Pharmacy benefit management companies and others that help manage costs out of the system also should benefit and should see more deals, Sweat said. While managed care as a whole, and especially Medicare Advantage plans, face tougher medicine in the reform law and a general hostility from Congress and the Obama Administration, Sweat said, Medicaid managed care plans stand to benefit from the swelling of the Medicaid rolls that the reform law will bring, so that might be another sector for deals.
Citigroup's King said hospital companies are examining whether they have to make acquisitions of home-health or skilled-nursing businesses to expand their continuum of care in response to the greater focus on readmission rates.
Timothy Sullivan, a founder and managing director of Madison Dearborn Partners, a private equity firm, cautioned that there's still a lot of uncertainty about reform itself. For one thing, there are thousands of pages of regulations that need to be written to implement reform, to fill in the blanks that Congress left, Sullivan said. Moreover, down the road, there will be cost reform to pair with this year's coverage reform, he said. To survive in an environment where volume goes up but the price per unit goes down, Sullivan said, “People are going to have to get better at what they do.”
Sullivan's firm, therefore, is looking for providers who are able to provide high-quality care while still cutting costs, and also companies that can help providers pull off that high-wire act.
HCA's announcement a week ago that it would make an initial public offering of shares, the third in the company's history, is another sign of rebound in the markets, King said. He noted that about $100 billion of equity in healthcare companies has been pulled from public markets in the last five years through leveraged buyouts and company stock buybacks. As a result, many institutional investors have a lower percentage of their money in healthcare than the sector's percentage of the economy would suggest they should have, King said. That need to rebalance their holdings, along with HCA's new offering, could translate into a lot of institutional interest in the hospital sector as a whole, he said.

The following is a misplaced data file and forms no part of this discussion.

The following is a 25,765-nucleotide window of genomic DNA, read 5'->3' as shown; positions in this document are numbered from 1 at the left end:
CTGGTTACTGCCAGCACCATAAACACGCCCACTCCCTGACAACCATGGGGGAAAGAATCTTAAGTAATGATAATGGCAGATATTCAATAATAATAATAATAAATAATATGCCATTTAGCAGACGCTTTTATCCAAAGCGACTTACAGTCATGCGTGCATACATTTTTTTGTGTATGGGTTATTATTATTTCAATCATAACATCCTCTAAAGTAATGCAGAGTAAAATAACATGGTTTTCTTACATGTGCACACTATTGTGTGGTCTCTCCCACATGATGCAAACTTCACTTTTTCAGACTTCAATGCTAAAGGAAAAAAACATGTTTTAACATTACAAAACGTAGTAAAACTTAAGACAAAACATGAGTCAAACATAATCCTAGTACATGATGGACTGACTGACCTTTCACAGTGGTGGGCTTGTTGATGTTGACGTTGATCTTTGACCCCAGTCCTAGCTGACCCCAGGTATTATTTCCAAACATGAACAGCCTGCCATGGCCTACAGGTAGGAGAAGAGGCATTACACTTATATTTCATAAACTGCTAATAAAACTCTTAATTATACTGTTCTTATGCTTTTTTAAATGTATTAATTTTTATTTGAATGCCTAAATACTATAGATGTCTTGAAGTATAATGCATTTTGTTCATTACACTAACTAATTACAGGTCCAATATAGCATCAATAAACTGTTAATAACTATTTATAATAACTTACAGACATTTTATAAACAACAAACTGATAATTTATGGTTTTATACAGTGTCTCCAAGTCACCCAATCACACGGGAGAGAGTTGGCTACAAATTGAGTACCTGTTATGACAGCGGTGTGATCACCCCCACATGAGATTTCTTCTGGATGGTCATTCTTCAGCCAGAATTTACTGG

Investor-owned healthcare companies need investors on the debt side as well as equity, as there is a lot of debt coming due in the coming years from leveraged buyouts and acquisitions made between 2005 and 2007, said Sweat of Raymond James. Moody's Investors Service reported this week that facility-based healthcare companies have $42 billion in bank credit facilities and bonds coming due by the end of 2014. The heat really picks up in 2012, when $11.4 billion is due, followed by $11.9 billion the next year and $15.2 billion in 2014, according to Moody's.
Refinancing has been going on since last year. And as the debt markets continue to loosen, most of the companies shouldn't face too much difficulty in handling these maturities, although there is concern that all these refinancings and the higher government debts around the world could push up rates eventually, Sweat noted.
The companies that are refinancing debt issued during the height of the boom are paying a stiff insurance premium to guarantee their funding, both in higher rates and in more restrictive covenants that could limit a company's ability to act, Madison Dearborn's Sullivan said. Well-run privately held companies with good operating cash flow should consider whether they need to pay that premium or whether they can take the risk that they can knock out those maturities with an IPO in a few years, he said.